Submitted by judy on

For the last four years NTLP has provided email mailing lists for use by library organizations.  With NTLP's imminent closure, those organizations should look for replacements for this service.

Even though NTLP ceased normal operations as of April 30, and staff will be dismissed on May 31, 2013, NTLP's mailing lists (with addresses @ntrls.org) can continue to be available as long as NTLP's Google Apps account continues to be active. This in turn will be determined by how long NTLP can keep its 501(c)(3) status intact (to continue eligibility for Google Apps for Nonprofits) and the domain name registered. That gives a little breathing space to the organizations using NTLP-supported mailing lists, but they need to start making alternate plans now.

 

Free Email Mailing List Services

Google Groups  and Yahoo Groups  are the two most popular options for email mailing lists that don't cost the organizer anything.   They are very similar.  Both allow you to send HTML email messages with attachments, and both give you the option of keeping a web-based archive of messages.  Both services require the organizer to have a Google or Yahoo account, but subscribers can receive messages from the list without an account.  Both require an account in order to access the web-based features.  Only Google Groups offers the option of adding subscribers directly, without requiring new subscribers to click on a link to accept an invitation.  (Disclaimer: Online services change.  Service features might be different when you read this.)

Your email mailing list at Google Groups would have an address like my-group @googlegroups.com.  Your list at Yahoo Groups would have an address like my-group @yahoogroups.com.

There is an element of risk when you enroll in a free online service.  The service might change or be discontinued at the whim of the vendor.  Of course, that might happen with a paid online service, too.  Evaluate the company you're choosing and make an educated guess about how stable the product appears to be compared to how essential it is to your operations.

For more about these services, see the help pages for Yahoo Groups or the help pages for Google Groups.

 

Configuring Your Email List

Email lists can usually be configured with the following types of options –

  • Who can send messages to the list?  (only the administrators, or only the subscribers, or everybody)
     
  • Do messages go through a moderator before being sent to the subscribers?
     
  • How do people can subscribe to the list?  (by administrator's invitation, or by sending a request which must be approved by an administrator, or by request without any need for approval)
     
  • Do the list messages have an identifying slug on the subject line? (This can make it easier for people to set up their email programs to organize messages using filters that recognize the subject line.)
     
  • Delivery options for each subscriber can usually be customized to adjust the number of messages sent.  "Digest" or "no email" are good options for subscribers that want to reduce the number of messages in their inbox or prefer to read the list through the web interface.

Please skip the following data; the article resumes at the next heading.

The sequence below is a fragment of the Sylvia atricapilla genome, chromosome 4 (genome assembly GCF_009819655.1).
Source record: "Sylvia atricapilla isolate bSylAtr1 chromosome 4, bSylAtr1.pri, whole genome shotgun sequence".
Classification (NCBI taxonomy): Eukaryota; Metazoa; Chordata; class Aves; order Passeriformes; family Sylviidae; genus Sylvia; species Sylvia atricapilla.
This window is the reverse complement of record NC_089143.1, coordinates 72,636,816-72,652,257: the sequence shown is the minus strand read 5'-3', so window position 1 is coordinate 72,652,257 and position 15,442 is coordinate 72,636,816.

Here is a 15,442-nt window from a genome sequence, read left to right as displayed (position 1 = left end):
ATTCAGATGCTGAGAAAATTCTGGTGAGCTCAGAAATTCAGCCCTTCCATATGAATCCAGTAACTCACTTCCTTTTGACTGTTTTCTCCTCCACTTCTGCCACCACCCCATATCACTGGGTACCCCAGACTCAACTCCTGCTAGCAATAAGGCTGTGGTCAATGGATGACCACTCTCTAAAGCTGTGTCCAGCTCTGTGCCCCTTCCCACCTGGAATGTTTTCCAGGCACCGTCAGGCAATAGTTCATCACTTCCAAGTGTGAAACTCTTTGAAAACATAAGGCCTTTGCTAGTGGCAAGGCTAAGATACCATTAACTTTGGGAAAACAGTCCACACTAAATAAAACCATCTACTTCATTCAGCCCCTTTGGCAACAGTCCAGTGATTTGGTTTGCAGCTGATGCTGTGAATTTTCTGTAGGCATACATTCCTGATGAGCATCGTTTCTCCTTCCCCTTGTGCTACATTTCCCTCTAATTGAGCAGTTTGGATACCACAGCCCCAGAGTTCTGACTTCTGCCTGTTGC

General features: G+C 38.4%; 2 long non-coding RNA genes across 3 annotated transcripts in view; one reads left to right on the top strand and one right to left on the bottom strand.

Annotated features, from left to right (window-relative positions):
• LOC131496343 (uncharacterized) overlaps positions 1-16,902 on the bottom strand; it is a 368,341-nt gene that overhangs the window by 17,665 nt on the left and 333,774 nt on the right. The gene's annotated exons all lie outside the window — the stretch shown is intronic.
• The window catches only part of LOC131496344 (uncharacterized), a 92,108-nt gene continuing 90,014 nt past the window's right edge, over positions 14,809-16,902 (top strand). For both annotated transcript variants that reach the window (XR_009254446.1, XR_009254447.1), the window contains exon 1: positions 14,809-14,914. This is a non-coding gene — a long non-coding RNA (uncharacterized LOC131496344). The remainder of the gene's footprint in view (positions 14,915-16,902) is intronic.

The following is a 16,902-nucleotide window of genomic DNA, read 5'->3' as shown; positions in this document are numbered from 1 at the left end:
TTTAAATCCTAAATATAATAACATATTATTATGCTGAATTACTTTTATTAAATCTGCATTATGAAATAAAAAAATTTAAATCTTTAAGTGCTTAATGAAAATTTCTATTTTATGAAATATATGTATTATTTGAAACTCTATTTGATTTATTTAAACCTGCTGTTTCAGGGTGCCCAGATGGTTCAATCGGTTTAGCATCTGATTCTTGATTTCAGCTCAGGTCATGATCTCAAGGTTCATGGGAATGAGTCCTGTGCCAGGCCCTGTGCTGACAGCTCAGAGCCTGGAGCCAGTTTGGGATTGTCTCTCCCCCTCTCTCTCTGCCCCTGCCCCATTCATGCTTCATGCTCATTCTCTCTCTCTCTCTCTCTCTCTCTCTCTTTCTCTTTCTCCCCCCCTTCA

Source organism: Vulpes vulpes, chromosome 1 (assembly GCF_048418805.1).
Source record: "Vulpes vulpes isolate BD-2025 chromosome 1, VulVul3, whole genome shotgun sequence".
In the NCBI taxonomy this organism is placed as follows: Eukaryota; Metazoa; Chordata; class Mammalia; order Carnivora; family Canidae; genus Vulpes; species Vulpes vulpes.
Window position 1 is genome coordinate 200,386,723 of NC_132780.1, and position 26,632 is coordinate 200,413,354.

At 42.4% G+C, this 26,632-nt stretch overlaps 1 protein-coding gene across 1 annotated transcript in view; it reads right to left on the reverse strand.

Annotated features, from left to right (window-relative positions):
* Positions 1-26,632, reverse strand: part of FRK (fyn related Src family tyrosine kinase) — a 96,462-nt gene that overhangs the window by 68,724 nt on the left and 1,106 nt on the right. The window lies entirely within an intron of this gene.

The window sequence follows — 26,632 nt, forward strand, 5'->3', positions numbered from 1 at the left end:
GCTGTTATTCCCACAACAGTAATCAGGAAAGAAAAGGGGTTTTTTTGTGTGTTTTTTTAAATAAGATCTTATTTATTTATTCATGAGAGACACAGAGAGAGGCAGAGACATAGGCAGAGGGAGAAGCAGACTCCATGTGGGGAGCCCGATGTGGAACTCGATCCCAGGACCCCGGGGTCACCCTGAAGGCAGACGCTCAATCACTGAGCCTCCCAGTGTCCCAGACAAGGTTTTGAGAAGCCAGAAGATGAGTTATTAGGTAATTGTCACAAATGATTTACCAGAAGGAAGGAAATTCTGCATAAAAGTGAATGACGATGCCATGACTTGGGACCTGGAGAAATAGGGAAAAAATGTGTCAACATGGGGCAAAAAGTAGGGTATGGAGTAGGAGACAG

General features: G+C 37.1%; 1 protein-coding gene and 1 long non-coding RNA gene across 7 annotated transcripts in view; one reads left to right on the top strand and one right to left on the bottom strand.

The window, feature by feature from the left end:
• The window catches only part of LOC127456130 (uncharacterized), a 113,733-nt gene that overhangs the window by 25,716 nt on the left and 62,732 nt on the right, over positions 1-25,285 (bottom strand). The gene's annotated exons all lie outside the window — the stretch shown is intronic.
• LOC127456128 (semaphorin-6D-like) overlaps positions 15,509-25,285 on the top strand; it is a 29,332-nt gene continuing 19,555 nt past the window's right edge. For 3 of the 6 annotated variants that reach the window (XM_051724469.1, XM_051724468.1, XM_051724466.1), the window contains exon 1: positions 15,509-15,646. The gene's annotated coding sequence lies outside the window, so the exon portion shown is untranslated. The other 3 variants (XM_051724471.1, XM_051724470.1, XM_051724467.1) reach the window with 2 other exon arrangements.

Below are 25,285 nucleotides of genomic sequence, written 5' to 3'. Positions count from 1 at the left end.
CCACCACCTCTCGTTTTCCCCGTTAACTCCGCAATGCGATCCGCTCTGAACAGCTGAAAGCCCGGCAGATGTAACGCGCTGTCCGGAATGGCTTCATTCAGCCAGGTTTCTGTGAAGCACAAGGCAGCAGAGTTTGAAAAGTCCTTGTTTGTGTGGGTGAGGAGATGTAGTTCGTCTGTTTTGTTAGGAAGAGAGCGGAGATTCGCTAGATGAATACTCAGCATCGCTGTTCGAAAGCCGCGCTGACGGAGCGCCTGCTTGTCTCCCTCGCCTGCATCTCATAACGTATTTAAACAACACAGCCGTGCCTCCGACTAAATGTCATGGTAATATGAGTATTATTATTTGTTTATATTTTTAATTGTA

Common problems -

Sending to the list from alternate email addresses.  Sometimes people don't realize that subscribers are only identified by their email addresses.  If your work email address is the one that's subscribed to the list, your personal email address might not be allowed to send messages to the list, even though they both belong to the same person. 

Receiving messages at alternate email addresses.  Both Yahoo and Google will try to use your email address at their service (@yahoo.com or @gmail.com) your primary delivery address, but both of them allow you to choose an alternate address.  Just make sure that all your email addresses are associated with your account profile, go to the Groups Settings page, and choose your preferred address for delivery for each group.

Maximum message size.  Both Yahoo and Google impose maximum message sizes that might cause problems if you are trying to send a message with large attachments. 

Replies. Depending on the group's configuration, replies might go to the sender of the original message, or to the whole group.  The nature of your group will determine which is generally more appropriate, but the best solution to this issue is to train the group members to pay attention to the addressee field when they reply to a message.  If they need to reply to the whole group, or if they prefer to reply to just one person, it's easy to edit the 'To' field of the message once you notice it.

 

Other Alternatives

If your list will be used only for sending out announcements, you might want to consider an email newsletter service instead.  Newsletter services like Constant Contact, MailChimp, and Vertical Response let you send out professional-looking newsletters and often offer discounts to nonprofit organizations.  (NTLP uses Vertical Response, which is free for nonprofits up to a certain number of messages per month.)

If your organization is a 501(c)(3) and uses email for its members, you might consider converting your email to Google Apps and using its Groups feature.  Google Apps is free for nonprofit and educational organizations.  (There is a charge for other organizations.)   It includes enterprise-level versions of GMail, Groups, Drive (formerly knows as Docs) and YouTube.   Your mailing list under Google Apps Groups could have an address like my-group @my-domain.com.  (The email lists NTLP maintains are currently Groups under NTLP's Google Apps account.)

If you host your own server and don't mind handling server administration tasks, you could install Mailman or Majordomo, both open source mailing list managers.  PHPList is an open source email newsletter manager.